I distinctly remember one of my high school teachers saying that if you asked someone if they were willing to have a serious operation like a brain lobe removal, that most would be unwilling unless there was no other choice. However, if you told them that you were going to do it with a laser, people would want to get it done right away. Such was the mesmerizing appeal of the word “laser.”
Fecal microbiota transfer (FMT) certainly does not sound as enticing as a laser treatment. Nevertheless, the authors of a recent report state that “we received interest from patients all over the world to participate.” That being said, this recent report reintroduces the concept of FMT for ulcerative colitis (UC) (JPGN 2013; 56: 597-601).
In the introduction, the authors note that probiotics, in particular VSL#3, have shown usefulness in the treatment of UC and have noted previous sporadic reports of FMT for inflammatory bowel disease. This led to their pilot study of 10 subjects (7 to 21 years); this was a single-center, uncontrolled study. Due to financial constraints, there was no correlation with fecal microbial profiling, histologic/colonoscopic activity, or stool inflammatory markers.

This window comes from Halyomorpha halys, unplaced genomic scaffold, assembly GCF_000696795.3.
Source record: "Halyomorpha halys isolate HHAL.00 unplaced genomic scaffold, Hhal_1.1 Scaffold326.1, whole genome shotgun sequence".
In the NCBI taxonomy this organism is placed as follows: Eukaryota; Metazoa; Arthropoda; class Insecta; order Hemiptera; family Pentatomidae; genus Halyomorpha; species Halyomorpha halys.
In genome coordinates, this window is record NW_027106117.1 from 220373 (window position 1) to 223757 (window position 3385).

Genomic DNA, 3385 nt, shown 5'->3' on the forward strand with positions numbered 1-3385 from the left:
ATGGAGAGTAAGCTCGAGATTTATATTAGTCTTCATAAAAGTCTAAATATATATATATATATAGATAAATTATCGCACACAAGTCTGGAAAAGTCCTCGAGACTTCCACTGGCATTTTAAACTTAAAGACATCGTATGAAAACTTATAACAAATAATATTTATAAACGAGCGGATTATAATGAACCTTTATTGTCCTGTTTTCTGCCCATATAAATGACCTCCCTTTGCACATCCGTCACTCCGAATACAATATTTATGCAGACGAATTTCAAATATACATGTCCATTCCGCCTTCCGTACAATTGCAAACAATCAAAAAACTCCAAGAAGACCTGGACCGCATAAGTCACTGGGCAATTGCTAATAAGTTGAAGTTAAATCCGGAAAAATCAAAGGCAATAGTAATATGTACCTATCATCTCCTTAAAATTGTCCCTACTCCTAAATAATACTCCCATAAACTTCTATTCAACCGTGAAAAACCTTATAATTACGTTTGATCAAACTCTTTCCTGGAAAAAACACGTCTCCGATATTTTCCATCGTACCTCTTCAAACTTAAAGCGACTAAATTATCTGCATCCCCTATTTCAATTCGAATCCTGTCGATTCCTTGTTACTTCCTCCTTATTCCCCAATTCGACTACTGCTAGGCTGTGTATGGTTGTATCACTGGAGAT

The authors extensively describe their protocol of FMT (240 mL [in four aliquots] daily for five days) including donor exclusion criteria and donor screening. Participants did not receive any bowel preparation prior to FMT. The majority of participants had pancolitis; only one patient had disease limited to proctitis. One of the ten patients could not retain FMT enemas.
- Short-term improvement was noted with 7 of 9 (78%) achieving a clinical response within one week and 3 of 9 (33%) achieving a clinical remission.
- The authors note that 6 of 9 (67%) maintained a clinical response at 1 month. Although if one examines the study’s figure 2, this graphically demonstrates a fairly meager response in about half of these patients based on their PUCAI score.
- The authors do not overstate their interpretation of their results. “This unique biologic is potentially efficacious.”
- Adverse effects appeared to be mild and self-limiting.
Ultimately if FMT proves efficacious for inflammatory bowel disease, feces with the right microbial mix would be quite valuable. For now, this study indicates that further research is needed in this area.
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